Our annual reflective and resistance-focused celebration of the birth and life of Min. Malcolm X, May 19th and African Liberation Day, May 25th, finds us confronting an especially dangerous, difficult and demanding time. It is a taxing time of dealing with two global interrelated challenges: the pandemic of COVID-19 and the pathology of oppression in which this virus and other natural diseases and social sicknesses are rooted and replicated. Indeed, the pathology of oppression is a pandemic itself, i.e., a world-wide disease or social sickness clearly harmful to human life and even the well-being of the world. ... read more »
Black Fact of the Day: May 19, 2020- Brought to you by Black365
May 19, 2020
Human Rights leader and outstanding orator Malcolm X aka El-Hajj Malik El- Shabazz was born in Omaha, NE, 1925.  ... read more »
Tambiko For Min. Malcolm: His Jihad, Awesome Sacrifice and Continuing Powerful Presence
February 27, 2020
This is tambiko for Min. Malcolm X, an offering of words and water in reverent remembrance of his legacy-rich life, his jihad of righteous self-raising and liberational struggle, his awesome sacrifice and his continuing powerful presence in the interest and advancement of African and human good in the world. ... read more »
Black History: Its Meaning, Message and Forward Motion Dr. Maulana Karenga
February 6, 2020
As we contemplate various ways to celebrate Black History Month, we must ask ourselves how do we pay proper hommage to this sacred narrative we know as Black History?  How do we think and talk about this, the oldest of human histories and about the fathers and mothers of humanity and human civilization who made it? And how do we honor the lives given and the legacy left in and on this long march and movement through African and human history? ... read more »
Symbols and Insights of Kwanzaa: Deep Meanings and Expansive Message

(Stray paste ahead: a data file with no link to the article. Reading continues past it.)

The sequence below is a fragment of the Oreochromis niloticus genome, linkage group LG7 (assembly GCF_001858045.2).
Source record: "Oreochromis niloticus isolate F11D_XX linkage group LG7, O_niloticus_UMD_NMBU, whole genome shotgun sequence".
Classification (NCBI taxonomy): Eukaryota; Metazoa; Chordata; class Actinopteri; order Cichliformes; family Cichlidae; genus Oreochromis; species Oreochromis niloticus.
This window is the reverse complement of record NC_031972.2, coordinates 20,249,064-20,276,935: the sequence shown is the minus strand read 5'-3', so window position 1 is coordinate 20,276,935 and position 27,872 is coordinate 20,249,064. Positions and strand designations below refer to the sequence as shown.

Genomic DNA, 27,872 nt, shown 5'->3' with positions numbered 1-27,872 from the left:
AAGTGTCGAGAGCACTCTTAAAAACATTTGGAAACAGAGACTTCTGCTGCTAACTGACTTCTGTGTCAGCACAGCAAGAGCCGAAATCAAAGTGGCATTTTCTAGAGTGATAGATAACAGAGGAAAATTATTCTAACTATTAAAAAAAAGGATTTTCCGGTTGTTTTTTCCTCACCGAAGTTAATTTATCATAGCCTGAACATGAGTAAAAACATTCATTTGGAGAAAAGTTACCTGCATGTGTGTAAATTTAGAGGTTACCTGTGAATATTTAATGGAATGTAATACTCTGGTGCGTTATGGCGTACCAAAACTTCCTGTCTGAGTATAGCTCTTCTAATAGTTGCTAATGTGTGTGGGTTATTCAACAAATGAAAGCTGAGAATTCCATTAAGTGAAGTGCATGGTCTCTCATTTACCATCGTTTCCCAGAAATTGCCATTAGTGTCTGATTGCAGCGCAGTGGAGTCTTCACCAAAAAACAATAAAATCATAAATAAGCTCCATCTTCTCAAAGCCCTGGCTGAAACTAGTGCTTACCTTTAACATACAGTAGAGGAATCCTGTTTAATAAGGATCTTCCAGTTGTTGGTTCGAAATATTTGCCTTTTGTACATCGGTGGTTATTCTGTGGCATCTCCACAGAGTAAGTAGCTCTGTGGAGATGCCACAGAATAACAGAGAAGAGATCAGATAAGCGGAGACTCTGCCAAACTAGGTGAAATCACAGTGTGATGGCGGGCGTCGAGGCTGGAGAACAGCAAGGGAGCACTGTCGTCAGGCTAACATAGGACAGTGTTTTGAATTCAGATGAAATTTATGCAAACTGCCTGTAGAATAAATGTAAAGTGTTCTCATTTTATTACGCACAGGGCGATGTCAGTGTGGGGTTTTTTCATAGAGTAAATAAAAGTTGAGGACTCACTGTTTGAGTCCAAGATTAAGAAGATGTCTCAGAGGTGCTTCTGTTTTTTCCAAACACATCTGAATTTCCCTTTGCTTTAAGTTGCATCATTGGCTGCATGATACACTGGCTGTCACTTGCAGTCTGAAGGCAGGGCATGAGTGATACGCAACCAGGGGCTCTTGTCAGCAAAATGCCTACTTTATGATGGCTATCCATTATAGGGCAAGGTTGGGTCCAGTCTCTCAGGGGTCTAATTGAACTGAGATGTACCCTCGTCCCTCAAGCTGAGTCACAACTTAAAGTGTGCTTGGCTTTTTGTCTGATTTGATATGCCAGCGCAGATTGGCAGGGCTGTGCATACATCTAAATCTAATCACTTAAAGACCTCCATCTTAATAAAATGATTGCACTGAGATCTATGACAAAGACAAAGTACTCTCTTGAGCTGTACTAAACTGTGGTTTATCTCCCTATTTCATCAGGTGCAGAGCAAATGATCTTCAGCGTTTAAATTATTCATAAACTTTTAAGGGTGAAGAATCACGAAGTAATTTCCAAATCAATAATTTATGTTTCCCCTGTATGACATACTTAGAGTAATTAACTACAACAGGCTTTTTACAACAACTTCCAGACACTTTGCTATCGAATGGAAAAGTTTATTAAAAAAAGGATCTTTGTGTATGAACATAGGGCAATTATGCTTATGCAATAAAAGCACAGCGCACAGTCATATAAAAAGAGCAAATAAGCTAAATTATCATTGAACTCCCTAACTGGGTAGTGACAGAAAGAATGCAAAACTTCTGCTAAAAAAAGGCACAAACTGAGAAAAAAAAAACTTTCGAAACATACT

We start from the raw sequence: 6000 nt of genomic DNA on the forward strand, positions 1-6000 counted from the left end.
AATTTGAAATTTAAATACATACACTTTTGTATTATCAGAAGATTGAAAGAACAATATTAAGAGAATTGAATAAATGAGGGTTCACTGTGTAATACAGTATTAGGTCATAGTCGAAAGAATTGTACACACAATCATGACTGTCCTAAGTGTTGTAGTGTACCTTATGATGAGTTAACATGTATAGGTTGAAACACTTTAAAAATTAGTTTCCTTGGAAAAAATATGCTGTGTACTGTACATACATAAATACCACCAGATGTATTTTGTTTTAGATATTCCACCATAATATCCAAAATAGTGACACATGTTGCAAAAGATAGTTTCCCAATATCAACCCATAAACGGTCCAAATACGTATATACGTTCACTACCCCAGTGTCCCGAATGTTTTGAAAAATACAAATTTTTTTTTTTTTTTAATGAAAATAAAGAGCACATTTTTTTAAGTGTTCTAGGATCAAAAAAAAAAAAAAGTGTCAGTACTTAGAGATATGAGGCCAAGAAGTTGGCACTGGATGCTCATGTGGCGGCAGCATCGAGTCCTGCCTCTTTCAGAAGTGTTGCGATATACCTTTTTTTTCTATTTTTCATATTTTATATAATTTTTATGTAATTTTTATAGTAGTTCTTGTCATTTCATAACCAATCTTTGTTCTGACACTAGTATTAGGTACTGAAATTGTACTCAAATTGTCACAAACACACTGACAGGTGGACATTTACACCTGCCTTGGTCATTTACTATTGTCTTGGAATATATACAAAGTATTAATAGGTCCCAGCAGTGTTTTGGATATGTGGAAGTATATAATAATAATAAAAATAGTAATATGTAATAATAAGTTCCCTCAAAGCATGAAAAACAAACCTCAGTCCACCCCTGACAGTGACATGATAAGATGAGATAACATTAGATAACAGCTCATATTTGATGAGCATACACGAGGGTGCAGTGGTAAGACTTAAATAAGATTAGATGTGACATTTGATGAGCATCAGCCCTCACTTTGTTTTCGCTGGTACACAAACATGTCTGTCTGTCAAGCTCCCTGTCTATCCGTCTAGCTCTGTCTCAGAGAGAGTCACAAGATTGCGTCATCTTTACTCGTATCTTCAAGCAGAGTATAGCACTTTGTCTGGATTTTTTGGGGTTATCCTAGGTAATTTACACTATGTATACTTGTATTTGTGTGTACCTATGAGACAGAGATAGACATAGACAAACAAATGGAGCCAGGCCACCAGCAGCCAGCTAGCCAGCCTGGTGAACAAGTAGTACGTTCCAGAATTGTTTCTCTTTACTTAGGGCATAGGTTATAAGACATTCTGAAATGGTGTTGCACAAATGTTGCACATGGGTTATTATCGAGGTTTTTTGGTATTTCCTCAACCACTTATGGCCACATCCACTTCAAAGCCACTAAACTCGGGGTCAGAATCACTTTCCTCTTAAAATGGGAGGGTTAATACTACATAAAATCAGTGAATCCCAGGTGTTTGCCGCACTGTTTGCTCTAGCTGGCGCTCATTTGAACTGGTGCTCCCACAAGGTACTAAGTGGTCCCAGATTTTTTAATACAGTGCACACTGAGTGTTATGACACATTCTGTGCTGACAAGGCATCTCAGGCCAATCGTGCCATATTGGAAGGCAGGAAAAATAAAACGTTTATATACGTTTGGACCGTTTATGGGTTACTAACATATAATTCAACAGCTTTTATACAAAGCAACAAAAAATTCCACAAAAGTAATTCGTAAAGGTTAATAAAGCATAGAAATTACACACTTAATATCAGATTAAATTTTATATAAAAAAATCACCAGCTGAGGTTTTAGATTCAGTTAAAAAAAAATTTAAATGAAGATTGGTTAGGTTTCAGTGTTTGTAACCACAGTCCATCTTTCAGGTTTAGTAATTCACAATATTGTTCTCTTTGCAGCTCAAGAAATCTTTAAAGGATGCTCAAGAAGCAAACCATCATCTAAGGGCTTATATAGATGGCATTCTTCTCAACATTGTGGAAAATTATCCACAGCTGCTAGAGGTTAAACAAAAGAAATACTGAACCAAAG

December 5, 2019
Kwanzaa was conceived as a special time and space for celebrating, discussing and meditating on the rich and varied ways of being and becoming African in the world. It invites us all to study continuously its origins, principles and practices and it teaches us, in all modesty, never to claim we know all that is to be known about it or that our explanations are only for those who do not know much about its message and meaning. For each year each of us should read and reread the literature, reflect on the views and values of Kwanzaa and share conversations about how it reaffirms our rootedness in African culture and brings us together all over the world in a unique and special way to celebrate ourselves as African people. One focus for such culturally-grounded conversation is on the deep meanings and message embedded in the symbols of Kwanzaa which are rooted in Kawaida philosophy out of which Kwanzaa and the Nguzo Saba were created. Indeed, each symbol is a source and point of departure for a serious conversation on African views and values and the practices that are rooted in and reflect them. ... read more »
Tennessee Student is Centennial Scholar Recipient of Ossie Davis Scholarship
November 28, 2019
Earlier this month, after a rigorous selection process, the family of the late actors and activists, together with the United Negro College Fund (UNCF), announced that Lane College senior, Jade Allen, is the recipient of the Ossie Davis Legacy Scholarship. "We are always motivated by mom and dad's love of education and what a struggle it was for each of them to get higher education and the sacrifices that their parents made," Davis Day told NNPA Newswire. ... read more »
Uplifting the Liberator, Harriet Tubman: Unmasking the Imposter, Harriet of Hollywood
November 21, 2019
Part 1.  The conversations and controversy surrounding the movie “Harriet” of Hollywood seems, at first sight, to be simply about Harriet Tubman, the liberator, the Harriet Tubman of history. But in a larger sense, it is about Black people, about: how we see ourselves; how we see our heroes and heroines; how we understand and honor our history, especially the history of the Holocaust of our enslavement; how we think and feel about male/female relations; and how we relate and respond to our oppression and our oppressor. And it’s about our willingness and ability to rightfully uplift Harriet Tubman, the Liberator, and unmask Harriet of Hollywood, the imposter, regardless of the seductive propaganda by the illusion-making, myth and money-producing enterprise we call Hollywood. ... read more »